At that moment I was instantly struck by the irony of my friend saying that, while he was on his way home after an 8-hour workday -something that previous generations had to fight tooth and nail to get and which was by no means a given. Change is presented as something which is so far beyond us and power structures so strictly defined that we can fall into the trap of forgetting the victories we have already had and the power that we wield. We forget all this, so we don’t act. We’re taught to think “What’s the point?” and it works as a self-fulfilling prophecy.
Change is Slow
For the above reasons our outlook is pessimistic but it shouldn’t be; it just needs to be more realistic. This world has seen incredible change but we have to remember that change is rarely, if ever, massive and instantaneous. Collectively we can create wonders but those wonders take time.
Society’s achievements are cumulative. Our entire civilisation has been built incrementally. Maths, science, engineering, art – all our works are built step-by-step, one tiny, seemingly insignificant, contribution after another. One person grunts, another grunts in a slightly different tone and this continues for thousands upon thousands of years until millennia later, we have words and writing and law and democracy and all the other great works which are predicated upon language. None of these achievements would have existed if the 1st people had regarded their monosyllabic and apparently meaningless grunts as we regard our actions today. What if they too had thought, “What’s the point in grunting? No one ever understands me and I’ll be long dead before they ever come up with languages.”
Even in our media we regularly watch films and read stories about heroic individuals. and who changed the world like Gandhi or Dr. King Jr. but we’re rarely exposed to the less sexy truth: change comes from the cumulative effect of countless articles, letters, marches, meetings, riots, rallies, discussions, songs, paintings, stories and 1 billion other actions – actions which were taken by people who are no different to you and I and which must have seemed so tiny and insignificant at the time but without which there could have been no change in the world.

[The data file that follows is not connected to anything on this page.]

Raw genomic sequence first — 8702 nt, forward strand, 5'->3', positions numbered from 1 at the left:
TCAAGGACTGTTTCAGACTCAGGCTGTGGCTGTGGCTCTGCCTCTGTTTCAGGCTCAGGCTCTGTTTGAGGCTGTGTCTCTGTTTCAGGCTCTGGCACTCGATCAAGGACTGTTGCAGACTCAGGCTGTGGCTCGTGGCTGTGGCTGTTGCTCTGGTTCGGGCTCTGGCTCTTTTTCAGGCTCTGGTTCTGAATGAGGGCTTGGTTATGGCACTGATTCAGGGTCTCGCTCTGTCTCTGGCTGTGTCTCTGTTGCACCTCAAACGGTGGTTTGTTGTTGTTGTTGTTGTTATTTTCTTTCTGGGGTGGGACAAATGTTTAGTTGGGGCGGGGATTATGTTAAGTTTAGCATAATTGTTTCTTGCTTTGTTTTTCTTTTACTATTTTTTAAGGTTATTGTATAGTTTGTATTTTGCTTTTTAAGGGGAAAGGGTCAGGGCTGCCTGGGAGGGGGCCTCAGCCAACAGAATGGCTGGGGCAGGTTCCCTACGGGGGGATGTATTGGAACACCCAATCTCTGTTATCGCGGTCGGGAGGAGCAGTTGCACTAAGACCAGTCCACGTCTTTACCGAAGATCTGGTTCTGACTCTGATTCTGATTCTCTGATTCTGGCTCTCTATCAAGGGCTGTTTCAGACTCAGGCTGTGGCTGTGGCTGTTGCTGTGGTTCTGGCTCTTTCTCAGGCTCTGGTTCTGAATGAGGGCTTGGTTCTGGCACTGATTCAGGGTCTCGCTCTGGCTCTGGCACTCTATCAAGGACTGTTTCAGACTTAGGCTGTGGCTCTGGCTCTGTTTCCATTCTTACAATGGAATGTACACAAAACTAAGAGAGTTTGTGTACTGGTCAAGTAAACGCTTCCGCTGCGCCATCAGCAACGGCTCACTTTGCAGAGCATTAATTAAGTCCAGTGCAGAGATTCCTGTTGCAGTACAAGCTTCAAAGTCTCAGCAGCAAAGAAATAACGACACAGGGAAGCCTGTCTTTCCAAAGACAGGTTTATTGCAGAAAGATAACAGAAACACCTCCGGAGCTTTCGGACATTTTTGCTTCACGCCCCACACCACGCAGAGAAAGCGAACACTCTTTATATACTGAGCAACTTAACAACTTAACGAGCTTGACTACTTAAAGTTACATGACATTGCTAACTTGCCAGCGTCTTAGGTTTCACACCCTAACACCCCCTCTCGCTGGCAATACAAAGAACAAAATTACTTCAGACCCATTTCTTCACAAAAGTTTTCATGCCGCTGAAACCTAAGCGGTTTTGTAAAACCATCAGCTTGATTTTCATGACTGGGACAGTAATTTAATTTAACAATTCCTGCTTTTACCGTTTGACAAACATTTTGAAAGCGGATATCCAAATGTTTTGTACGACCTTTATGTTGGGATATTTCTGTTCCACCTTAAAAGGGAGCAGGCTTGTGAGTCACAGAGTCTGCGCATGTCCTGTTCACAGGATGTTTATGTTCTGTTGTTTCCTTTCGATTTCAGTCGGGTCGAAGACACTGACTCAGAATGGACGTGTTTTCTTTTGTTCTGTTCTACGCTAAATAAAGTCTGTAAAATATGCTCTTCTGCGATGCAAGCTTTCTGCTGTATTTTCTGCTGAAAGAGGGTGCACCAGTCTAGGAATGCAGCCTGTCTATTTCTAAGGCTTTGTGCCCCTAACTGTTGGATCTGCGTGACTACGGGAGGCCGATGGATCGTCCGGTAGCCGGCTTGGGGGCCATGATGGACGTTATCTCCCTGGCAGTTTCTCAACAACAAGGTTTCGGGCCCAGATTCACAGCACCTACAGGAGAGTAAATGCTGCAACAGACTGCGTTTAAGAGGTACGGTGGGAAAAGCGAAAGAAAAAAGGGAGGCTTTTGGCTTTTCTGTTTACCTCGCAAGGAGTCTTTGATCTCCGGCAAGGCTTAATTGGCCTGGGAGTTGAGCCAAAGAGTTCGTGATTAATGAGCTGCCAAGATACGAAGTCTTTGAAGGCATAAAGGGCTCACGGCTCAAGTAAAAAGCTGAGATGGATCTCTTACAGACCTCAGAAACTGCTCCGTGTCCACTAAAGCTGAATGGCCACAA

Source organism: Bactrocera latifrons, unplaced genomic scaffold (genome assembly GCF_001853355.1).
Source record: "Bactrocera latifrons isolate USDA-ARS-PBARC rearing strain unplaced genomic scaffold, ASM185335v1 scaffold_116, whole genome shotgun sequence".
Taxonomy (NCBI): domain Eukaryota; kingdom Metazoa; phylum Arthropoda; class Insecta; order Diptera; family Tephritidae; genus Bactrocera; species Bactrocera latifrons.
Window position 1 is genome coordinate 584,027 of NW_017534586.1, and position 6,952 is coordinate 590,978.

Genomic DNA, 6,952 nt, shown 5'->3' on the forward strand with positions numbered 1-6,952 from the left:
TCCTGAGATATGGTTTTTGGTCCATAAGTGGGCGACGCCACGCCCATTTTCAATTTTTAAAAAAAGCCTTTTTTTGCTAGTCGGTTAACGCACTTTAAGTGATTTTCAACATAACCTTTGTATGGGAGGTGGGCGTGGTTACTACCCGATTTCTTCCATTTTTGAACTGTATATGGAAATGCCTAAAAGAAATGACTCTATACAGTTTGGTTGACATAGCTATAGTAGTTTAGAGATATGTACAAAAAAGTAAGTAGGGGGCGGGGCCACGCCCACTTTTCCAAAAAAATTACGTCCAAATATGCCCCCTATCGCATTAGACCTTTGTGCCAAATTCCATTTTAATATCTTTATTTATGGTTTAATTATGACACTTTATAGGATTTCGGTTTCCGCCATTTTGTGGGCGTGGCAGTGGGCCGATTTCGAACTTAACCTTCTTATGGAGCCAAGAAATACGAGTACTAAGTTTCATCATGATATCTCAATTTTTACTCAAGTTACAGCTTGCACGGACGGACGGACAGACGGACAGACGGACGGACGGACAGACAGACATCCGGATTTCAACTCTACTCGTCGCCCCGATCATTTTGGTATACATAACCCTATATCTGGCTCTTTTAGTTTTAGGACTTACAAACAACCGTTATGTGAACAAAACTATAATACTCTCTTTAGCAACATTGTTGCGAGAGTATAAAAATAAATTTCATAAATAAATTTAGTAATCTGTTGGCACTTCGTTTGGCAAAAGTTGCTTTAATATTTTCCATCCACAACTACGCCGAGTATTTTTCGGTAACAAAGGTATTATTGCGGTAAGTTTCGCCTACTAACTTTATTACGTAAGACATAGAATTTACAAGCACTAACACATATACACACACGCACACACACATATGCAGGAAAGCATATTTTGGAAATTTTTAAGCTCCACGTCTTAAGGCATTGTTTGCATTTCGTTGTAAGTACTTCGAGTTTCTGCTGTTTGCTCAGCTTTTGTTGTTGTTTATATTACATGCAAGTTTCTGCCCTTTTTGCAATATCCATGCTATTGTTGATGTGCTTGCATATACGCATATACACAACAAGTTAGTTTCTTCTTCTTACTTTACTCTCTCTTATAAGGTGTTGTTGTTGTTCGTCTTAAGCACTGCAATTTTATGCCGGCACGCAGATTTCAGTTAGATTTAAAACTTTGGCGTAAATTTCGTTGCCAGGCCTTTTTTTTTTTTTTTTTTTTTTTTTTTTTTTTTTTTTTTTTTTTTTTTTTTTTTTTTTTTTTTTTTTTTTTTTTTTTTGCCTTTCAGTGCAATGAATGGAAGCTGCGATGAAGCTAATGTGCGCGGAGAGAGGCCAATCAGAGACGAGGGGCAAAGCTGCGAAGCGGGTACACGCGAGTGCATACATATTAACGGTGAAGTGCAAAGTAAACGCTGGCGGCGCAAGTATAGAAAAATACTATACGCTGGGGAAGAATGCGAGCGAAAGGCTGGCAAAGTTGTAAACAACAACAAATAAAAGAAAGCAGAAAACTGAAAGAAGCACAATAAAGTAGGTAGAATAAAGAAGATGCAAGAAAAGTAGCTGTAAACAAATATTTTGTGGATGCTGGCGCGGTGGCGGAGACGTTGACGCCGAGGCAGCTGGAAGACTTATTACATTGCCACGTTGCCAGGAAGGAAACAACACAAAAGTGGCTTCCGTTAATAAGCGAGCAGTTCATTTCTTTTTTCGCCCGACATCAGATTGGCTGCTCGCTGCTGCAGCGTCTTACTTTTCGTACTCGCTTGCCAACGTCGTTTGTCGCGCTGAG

Through our action we can make power accountable. Infinitely more oppressive institutions like slavery, racism and tyrannical monarchies have been significantly weakened and almost eradicated from far less powerful positions. We exist among a handful of people in human history who could say and do what they want without being dragged off into the night. You think we can’t get our leaders to commit to reducing greenhouse gases, or scrapping tuition fees? How do you think black slaves in the US felt about their potential for attaining freedom? Or the idea of one of them becoming President?
So act! Write, call, lobby, talk, protest and, most importantly, vote! Change is slow and incremental so never be disheartened if you can’t change the world alone because you’re not supposed to, and you’re not alone! Never hesitate to take a step because you think what’s the point? Every letter of complaint, every angry word and every phone call will be backed up by 6 billion others once you can reject the narrative of powerless individualism that we’re fed and become conscious of the truth: We’ve already changed the world a thousand times over. We are not isolated. We are humanity. And our works are cumulative.
By Amro Hussain, action/2015 Youth Panellist
For more information on the action/2015 campaign and youth click here. The action/2015 Youth Panel is co-facilitated by British Youth Council, BOND, Islamic Relief, Progressio and Restless Development and Y Care International.